See the Glossary for more terms.
We moved the contents of this article into Ten Steps to a Winning R01 Application. As part of the Strategy for NIH Funding, the ten steps give you a path to funding success if you're applying for an R01.
Stop! If you want funding for your small business to conduct a clinical trial, don’t apply for a Small Business Innovation Research (SBIR) or Small Business Technology Transfer (STTR) grant.
You must go through NIAID's investigator-initiated clinical trial planning and implementation process instead.
First, talk to one of our program staff about whether we are likely to support your proposed clinical trial. Choose your contact based on the disease and research focus of your proposed clinical trial:
Also discuss which may be the best grant type: an R34 (if you need a planning phase), R01 (if you are ready to begin a low-risk clinical trial), or a U01 (if you’re ready for a high-risk clinical trial).
Most clinical trials that require FDA investigational new drug (IND) approval before starting a clinical trial are considered to be high-risk and use the U01. Definitions of high- and low-risk are in the funding opportunity announcements (FOAs).
And be sure to check out our Investigator-Initiated Clinical Trial Resources and Investigator-Initiated Clinical Trials Questions and Answers to learn more about the application process.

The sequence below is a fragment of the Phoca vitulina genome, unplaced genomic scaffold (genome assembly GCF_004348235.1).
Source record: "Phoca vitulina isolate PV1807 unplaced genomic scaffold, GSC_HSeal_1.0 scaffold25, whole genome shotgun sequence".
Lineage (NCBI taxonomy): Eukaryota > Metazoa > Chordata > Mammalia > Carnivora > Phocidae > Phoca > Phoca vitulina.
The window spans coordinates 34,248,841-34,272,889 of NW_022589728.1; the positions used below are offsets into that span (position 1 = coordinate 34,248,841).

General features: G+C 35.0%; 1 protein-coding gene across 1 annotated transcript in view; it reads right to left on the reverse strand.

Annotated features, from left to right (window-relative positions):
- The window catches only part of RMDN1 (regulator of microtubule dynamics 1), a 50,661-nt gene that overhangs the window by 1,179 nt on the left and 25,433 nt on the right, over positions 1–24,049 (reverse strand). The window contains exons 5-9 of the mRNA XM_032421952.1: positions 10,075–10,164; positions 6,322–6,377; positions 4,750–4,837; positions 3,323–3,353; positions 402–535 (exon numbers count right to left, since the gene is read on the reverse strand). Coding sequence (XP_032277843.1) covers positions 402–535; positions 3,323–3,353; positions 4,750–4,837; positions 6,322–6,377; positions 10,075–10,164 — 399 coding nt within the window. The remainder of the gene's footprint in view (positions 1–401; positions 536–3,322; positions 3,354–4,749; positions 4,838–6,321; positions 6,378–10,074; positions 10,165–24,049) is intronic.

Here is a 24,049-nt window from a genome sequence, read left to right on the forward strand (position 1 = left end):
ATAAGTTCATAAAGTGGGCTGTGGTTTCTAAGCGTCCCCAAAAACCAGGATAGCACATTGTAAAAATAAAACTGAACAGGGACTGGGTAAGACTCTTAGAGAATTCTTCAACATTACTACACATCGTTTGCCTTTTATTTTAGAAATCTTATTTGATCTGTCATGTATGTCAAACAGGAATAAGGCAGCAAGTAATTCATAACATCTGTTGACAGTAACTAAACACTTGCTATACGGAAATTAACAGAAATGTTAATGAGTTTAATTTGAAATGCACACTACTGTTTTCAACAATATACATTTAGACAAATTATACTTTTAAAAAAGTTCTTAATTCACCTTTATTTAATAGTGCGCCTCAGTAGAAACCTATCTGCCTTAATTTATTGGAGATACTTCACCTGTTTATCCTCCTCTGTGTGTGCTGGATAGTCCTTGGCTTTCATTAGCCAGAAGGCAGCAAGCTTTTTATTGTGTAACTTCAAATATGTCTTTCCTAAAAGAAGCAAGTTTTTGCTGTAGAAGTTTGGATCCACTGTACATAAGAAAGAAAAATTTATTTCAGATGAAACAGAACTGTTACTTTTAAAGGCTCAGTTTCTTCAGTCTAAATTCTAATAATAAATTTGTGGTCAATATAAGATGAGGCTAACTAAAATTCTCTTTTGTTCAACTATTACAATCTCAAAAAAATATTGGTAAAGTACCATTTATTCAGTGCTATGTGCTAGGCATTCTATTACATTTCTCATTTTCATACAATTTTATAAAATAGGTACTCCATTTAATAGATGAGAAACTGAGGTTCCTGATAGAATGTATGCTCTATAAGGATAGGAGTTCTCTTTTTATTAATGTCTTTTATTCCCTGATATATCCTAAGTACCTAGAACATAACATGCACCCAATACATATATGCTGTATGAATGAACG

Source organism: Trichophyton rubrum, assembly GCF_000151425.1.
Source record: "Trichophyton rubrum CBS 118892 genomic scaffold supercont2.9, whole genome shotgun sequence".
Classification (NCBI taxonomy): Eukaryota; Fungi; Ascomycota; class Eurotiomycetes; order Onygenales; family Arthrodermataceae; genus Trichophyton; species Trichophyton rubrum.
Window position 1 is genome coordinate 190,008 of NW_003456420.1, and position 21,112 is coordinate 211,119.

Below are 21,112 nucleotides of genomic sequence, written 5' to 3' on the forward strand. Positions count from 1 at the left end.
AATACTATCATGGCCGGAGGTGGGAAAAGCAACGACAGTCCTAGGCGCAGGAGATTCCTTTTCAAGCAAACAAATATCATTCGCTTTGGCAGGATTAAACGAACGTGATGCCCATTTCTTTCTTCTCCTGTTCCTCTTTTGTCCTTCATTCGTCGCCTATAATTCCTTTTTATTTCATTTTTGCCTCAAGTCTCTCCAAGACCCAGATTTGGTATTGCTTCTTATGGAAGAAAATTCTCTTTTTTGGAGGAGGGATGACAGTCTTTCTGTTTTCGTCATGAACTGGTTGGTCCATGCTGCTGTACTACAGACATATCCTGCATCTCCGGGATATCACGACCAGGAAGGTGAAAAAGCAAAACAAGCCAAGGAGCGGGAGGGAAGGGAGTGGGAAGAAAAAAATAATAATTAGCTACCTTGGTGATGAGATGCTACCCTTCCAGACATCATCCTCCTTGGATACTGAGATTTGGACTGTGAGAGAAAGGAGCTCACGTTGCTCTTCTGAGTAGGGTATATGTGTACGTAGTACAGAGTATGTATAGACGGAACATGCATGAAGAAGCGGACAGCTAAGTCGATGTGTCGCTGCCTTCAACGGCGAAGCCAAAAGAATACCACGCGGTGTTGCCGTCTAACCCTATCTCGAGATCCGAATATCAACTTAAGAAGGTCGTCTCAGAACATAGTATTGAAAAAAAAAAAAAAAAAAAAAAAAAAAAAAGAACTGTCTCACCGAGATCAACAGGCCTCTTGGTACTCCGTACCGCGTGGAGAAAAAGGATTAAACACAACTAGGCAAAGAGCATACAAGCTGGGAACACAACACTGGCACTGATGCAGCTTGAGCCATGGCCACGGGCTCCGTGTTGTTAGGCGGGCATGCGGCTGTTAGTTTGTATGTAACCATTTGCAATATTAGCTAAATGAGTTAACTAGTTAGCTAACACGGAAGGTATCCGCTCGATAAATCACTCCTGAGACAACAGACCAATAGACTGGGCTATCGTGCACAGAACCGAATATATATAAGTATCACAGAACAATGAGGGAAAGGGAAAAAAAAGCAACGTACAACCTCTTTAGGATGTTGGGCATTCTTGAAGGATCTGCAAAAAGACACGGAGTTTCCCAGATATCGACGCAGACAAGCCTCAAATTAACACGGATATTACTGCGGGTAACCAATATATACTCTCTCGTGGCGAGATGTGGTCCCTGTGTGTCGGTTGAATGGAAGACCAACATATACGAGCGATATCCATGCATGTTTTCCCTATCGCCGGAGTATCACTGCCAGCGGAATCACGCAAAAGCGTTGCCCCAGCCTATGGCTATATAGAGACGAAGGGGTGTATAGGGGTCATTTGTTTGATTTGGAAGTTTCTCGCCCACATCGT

You can still apply for an SBIR or STTR grant for the nonclinical trial parts of your research.
But take note: if your small business award becomes eligible for funding and you’ve included a clinical trial, we will remove the clinical trial part, reduce your budget, and bar you from spending funds on the clinical trial.
Keep in mind small businesses may apply for most grant types. Always read your FOA to be sure.
Business was hopping for small business opportunities on the last day of January.
That's when NIH came out with the following for Small Business Innovation Research (SBIR) and Small Business Technology Transfer (STTR) grants:
If you have any questions, contact Dr. Gregory Milman in our Office for Innovation and Special Programs.
Is your work relevant to the quest for a prophylactic vaccine for HIV/AIDS? Are you ready to more thoroughly test your concepts and preliminary results?
Set your sights on our HIV Vaccine Research and Design (HIVRAD) funding opportunity.
You can get up to five years of support for research that targets multicomponent, multidisciplinary projects that address important scientific questions relevant to prophylactic vaccine discovery. Read more in the January 31, 2012, Guide notice.
Though the program has been around for a while, we just recently reissued the funding opportunity announcement. Applications are due June 13, 2012.
Following up on our January 18, 2012, article "Coming in July: Grantsmanship Workshop on New Clinical Trials Units, we're announcing more dates for our workshops on applying for the clinical trials units for our clinical research networks.